Before you deck the halls this holiday season, be fire smart. A small fire that spreads to a Christmas Tree can grow large very quickly.
Picking the tree
- Choose a tree with fresh, green needles that do not fall of when touched
Placing the tree
- Before placing the tree in the stand cut 2 inches from the base of the trunk.
- Make sure the tree is at least three feet away from any heat source, like fireplaces radiators, candles, heat vents or lights.
- Do not block any exits with your tree.
- Add water to the tree stand. Be sure to add water daily.
Lighting the tree
- Use lights that have the label of a recognized testing laboratory, some lights are only for indoor or outdoor use.
- Replace any string of lights with worn or broken cords or loose bulb connections. Connect no more than three strands of mini string sets and a maximum of 50 bulbs for screw-in bulbs. Read manufacturer’s instructions for number of LED strands to connect.
- Never use lit candles to decorate the tree.
- Always turn off the Christmas tree lights before leaving home or going to bed.
Get rid of the tree after Christmas or when it is dry. Dried out trees are a fire hazard, and should not be left in the home or garage, or leaning against your house. Check with your local community to find a recycling program.
Every year dozens of people are injured and hundreds of fires are reported because of grilling accidents. With the popularity of outdoor cooking, the problem promises to get worse before it gets better.
The leading cause of injuries and fire from gas grills is leaking fuel lines. Improperly connected hoses, cracked or broken hoses, misaligned venturi tubes can release unlit propane that can quickly build up and cause an explosion. Modern gas grills are vented to prevent gases from building up inside cabinets so a slow leak doesn’t pose much of a danger, but turning off the gas at the source (the propane tank) is always the safest strategy.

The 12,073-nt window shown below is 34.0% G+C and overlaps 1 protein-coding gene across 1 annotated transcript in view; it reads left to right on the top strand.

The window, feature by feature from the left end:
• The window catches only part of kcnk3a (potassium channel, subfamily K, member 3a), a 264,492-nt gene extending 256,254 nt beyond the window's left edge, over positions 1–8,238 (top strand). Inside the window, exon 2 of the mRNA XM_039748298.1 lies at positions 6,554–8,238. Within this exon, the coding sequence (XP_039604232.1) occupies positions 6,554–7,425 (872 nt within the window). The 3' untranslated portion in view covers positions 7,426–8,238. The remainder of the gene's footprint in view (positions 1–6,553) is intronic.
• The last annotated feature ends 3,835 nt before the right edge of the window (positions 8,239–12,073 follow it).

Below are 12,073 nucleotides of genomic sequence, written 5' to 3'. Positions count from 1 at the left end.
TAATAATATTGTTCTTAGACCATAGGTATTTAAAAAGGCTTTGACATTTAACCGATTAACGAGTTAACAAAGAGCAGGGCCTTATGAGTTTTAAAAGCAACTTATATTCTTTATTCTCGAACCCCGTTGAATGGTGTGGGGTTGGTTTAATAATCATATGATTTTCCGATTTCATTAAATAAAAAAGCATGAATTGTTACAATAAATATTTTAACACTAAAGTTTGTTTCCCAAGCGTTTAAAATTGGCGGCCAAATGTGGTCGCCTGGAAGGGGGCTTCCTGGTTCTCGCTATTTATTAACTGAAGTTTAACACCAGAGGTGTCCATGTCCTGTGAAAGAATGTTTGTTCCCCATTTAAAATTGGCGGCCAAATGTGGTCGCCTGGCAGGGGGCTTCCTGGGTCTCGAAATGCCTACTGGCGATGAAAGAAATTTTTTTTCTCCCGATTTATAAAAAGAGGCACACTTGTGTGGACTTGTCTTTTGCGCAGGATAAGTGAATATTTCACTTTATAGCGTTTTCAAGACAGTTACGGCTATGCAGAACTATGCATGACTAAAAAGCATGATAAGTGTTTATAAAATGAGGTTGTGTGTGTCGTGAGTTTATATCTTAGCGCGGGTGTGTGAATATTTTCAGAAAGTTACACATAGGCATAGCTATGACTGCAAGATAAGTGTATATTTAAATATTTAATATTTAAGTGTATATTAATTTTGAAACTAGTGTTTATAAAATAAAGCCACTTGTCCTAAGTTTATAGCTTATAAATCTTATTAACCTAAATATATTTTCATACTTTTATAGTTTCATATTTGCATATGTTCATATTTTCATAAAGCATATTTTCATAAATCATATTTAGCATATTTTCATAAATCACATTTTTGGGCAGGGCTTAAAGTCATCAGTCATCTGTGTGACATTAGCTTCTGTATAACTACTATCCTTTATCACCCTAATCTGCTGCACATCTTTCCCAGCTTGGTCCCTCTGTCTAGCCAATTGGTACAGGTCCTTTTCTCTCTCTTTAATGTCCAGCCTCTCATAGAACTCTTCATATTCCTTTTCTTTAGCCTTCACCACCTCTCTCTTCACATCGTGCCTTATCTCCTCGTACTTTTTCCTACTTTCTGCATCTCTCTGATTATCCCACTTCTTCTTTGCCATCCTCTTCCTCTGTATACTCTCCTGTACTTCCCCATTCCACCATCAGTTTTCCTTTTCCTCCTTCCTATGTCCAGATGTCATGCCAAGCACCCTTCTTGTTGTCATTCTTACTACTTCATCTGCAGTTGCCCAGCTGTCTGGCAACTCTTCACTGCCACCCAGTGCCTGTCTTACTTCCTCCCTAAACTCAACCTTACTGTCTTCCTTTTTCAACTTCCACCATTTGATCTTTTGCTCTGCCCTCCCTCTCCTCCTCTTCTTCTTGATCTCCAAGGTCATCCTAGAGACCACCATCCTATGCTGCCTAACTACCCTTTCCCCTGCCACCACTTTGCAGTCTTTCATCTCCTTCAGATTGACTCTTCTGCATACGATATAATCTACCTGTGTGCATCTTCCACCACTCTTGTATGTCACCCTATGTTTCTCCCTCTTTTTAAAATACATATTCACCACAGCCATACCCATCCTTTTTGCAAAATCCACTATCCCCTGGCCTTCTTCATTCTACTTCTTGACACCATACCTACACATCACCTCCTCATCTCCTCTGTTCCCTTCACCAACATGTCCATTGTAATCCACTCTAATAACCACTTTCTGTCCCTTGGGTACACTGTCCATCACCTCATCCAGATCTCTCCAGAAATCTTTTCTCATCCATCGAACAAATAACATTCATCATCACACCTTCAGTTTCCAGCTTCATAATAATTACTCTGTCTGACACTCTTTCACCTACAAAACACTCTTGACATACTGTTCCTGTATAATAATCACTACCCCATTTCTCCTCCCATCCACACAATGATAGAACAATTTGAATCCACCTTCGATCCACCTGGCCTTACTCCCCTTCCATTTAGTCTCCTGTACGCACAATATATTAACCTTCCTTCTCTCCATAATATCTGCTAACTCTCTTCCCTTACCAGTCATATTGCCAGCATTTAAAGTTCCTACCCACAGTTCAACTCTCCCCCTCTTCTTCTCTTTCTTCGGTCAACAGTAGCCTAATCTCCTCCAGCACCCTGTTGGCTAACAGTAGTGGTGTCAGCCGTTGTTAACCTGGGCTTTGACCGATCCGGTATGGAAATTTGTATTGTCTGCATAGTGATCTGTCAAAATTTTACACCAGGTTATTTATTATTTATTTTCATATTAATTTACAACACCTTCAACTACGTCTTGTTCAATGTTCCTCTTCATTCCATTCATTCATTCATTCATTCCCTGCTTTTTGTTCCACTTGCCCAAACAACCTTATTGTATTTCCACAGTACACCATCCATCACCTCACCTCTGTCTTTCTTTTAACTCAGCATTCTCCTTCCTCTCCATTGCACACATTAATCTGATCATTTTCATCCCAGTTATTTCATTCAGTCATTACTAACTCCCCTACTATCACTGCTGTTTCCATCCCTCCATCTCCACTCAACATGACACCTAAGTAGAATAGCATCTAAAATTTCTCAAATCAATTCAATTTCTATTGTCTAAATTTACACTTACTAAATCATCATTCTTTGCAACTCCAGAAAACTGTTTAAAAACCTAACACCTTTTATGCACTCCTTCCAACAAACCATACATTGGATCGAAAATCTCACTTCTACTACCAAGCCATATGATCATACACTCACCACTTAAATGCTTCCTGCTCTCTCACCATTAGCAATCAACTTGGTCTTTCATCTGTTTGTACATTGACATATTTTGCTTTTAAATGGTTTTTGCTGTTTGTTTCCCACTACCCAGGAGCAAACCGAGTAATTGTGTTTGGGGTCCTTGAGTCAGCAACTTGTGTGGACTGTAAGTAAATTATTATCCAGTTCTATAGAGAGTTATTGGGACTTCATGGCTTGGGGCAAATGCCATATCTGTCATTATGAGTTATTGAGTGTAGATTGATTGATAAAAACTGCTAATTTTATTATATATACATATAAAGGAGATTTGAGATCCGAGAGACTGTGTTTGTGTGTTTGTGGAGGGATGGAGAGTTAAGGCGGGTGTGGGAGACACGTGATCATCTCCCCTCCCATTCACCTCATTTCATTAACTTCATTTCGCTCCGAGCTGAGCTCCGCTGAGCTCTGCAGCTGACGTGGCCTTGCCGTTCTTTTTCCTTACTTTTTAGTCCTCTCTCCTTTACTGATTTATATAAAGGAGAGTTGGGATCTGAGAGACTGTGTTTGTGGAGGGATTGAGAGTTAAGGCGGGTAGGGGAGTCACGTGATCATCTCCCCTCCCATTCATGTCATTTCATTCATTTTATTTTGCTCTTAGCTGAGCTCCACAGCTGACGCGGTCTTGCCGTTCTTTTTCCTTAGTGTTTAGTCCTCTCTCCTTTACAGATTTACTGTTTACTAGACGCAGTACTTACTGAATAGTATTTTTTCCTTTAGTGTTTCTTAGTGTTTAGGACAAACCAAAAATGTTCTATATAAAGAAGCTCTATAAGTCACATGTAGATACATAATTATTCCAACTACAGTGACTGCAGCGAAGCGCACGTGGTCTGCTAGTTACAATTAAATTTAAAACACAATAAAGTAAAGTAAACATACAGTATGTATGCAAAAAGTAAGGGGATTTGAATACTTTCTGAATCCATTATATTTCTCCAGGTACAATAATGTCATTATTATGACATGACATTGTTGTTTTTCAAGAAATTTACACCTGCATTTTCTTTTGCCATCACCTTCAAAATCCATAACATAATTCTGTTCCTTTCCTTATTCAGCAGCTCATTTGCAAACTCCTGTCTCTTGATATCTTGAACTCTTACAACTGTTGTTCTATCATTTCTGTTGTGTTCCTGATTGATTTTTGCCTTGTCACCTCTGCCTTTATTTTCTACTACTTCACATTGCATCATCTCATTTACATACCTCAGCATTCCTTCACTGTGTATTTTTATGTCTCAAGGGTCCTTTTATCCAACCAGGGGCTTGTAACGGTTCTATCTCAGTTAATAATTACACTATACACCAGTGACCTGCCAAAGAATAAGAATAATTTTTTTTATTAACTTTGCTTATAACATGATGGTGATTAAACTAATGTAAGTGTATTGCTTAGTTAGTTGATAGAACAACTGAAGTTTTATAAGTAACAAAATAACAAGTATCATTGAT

When it comes to out-of-control gas grill fires, identify the source of the fire. If the fire is the grill itself then carefully turn off the control knobs and let the fire die down.
If the fire is under the grill and you can get to the fuel tank, turn off the tank. This should kill the fire almost immediately. If it does not, or if you cannot get to the tank valve, get away from the grill and call the fire department.
Charcoal presents its own risk due to carbon monoxide poisoning. Burning charcoal produces a lot of this gas. There were over 20 deaths in the US last year alone from carbon monoxide poisoning associated with charcoal grilling.
The leading cause of injury related to the use of lighter fluids, is attempting to relight charcoal. Pouring lighter fluid onto hot coals causes the fluid to quickly vaporize. These vapors can be extremely flammable. Without a strong wind the explosive vapors will not dissipate and will wait around for you to light the match.
Everything has risks. Knowing what those risks are and how to reduce them is key. When cooking outdoors, whether hot and fast grilling, or low and slow barbecue, there are a few things you need to know to make sure nothing goes wrong and how to get the most out of your cooking. There is more to outdoor cooking safety than just fire…continued in next week’s blog.